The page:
for(int cnt = 0;cnt < numberIterations;cnt++){
      wideBandNoise = 
                 wideBandNoiseScale*(2.0*(random() - 0.5));

Listing 9

Listing 9 also gets the next sample of wideBandNoise with a uniform distribution from -1.0 to +1.0.  The noise is scaled by the specified scale factor.  (Note the use of a static import directive for the Math class, which requires J2SE 5.0 or later.)

Get the next sample of narrow-band signal

Listing 10 gets the next sample of frequency-modulated sinusoidal (narrow-band) signal.

      //Get the next sample of fmSignal data. The contents
      // of the following variable sets the frequency for
      // the FM sweep signal for this sample. This value
      // increases for each successive iteration.
      freqSlideValue += freqSlideConst;

      //Use the value of fmSignalCase to determine which
      // configuration of FM signal to generate.
      if(fmSignalCase == 1){
        //Single source, sweep frequency
        fmSignal = fmSignalScale*(sin(
                          cnt*(freqSlideValue + 2*PI/32)));
      }else if(fmSignalCase == 2){
        //Single source, shift frequency.  Frequency shifts
        // every 1650 iterations.
        if(cnt%1650 == 0){
          if(freqShiftFactor == freqShiftFactorLow){
            freqShiftFactor = freqShiftFactorHigh;
          }else{
            freqShiftFactor = freqShiftFactorLow;
          }//end else
        }//end if
        fmSignal = fmSignalScale*sin(
                               freqShiftFactor*cnt*2*PI/4);
      }else if(fmSignalCase == 3){
        //Two signal sources with one of each of the above
        // configurations.
        if(cnt%1650 == 0){
          if(freqShiftFactor == freqShiftFactorLow){
            freqShiftFactor = freqShiftFactorHigh;
          }else{
            freqShiftFactor = freqShiftFactorLow;
          }//end else
        }//end if
        fmSignal = fmSignalScale*(sin(
                          cnt*(freqSlideValue + 2*PI/32)) +
                          sin(freqShiftFactor*cnt*2*PI/4));
      }else{
        System.out.println(
            "Incorrect signal case, terminating");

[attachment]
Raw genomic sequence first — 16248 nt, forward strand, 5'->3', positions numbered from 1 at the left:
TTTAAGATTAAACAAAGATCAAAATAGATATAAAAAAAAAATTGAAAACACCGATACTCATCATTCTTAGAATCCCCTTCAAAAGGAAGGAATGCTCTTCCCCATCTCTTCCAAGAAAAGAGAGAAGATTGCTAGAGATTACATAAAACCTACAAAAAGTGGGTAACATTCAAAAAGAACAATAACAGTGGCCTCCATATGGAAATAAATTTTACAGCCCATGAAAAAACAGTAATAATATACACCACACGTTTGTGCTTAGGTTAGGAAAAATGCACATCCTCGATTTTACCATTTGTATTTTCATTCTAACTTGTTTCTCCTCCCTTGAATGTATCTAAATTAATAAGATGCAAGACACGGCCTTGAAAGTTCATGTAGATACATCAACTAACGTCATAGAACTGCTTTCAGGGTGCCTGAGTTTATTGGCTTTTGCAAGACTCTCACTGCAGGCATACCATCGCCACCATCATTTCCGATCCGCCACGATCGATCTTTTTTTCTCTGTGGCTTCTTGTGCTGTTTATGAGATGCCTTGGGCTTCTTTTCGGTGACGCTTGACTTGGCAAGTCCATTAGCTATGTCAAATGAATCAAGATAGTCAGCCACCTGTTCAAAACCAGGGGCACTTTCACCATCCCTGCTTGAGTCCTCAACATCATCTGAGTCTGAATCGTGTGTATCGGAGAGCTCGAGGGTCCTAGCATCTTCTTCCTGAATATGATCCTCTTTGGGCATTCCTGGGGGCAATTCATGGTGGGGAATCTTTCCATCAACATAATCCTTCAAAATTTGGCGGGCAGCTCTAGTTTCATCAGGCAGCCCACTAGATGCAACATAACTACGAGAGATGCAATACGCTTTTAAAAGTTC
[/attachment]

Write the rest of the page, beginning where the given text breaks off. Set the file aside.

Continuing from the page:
System.exit(0);
      }//end else

Listing 10

The narrow-band signal consists of:

  • A frequency-modulated sweep as shown in Figure 3, or
  • A frequency-modulated shift as shown in Figure 1, or
  • A combination of the two as shown in Figure 5.

The choice among the three alternatives is provided by the user as an input parameter.

Although the code in Listing 10 is somewhat long, it is straightforward and shouldn't require a detailed explanation.

Insert the raw data into the delay lines

The first statement in Listing 11 inserts the raw signal plus noise data into the two-element delay line that is used to feed the adaptive process.

The second statement in Listing 11 inserts the raw signal plus noise data into the longer delay line that is used to feed the conventional spectrum analysis process.

      //Insert the wideBandNoise plus fmSignal into the
      // two-element delay line.
      flowLine(data,wideBandNoise+fmSignal);
      
      //Insert signal plus noise into delay line used for
      // conventional spectrum analysis.
      flowLine(rawData,wideBandNoise+fmSignal);

Listing 11

Obviously, I could have used the same delay line for both purposes.  However, since each delay line is used to feed an entirely different process, I decided to separate the two for clarity of purpose.

Execute the adaptive process

The single statement in Listing 12 invokes the adapt method on the adaptive engine of type AdaptEngine01, to perform the adaptive process for the entire program.  (All of the other code in the process method is used to manage data and to display results.)

      AdaptiveResult result = 
                         theAdapter.adapt(data[0],data[1]);

Listing 12

Input to the adapt method

The code in Listing 12 passes the two samples from the two-element delay line to the adapt method.  The first parameter is the next sample of raw data that is to be filtered by the adaptive prediction filter.  The second parameter is the sample that is used as the predictive target.

In other words, the adapt method uses the first parameter in conjunction with previous samples that have been saved in an attempt to predict the value of the second parameter.  The prediction error is then used to adjust the coefficients in the prediction filter that is maintained by the adapt method.

Several values are returned by the adapt method

Several important results are returned by the adapt method.  These results are encapsulated in an object of the class AdaptiveResult.  This class is a wrapper class that is designed to encapsulate the adaptive results in a single object.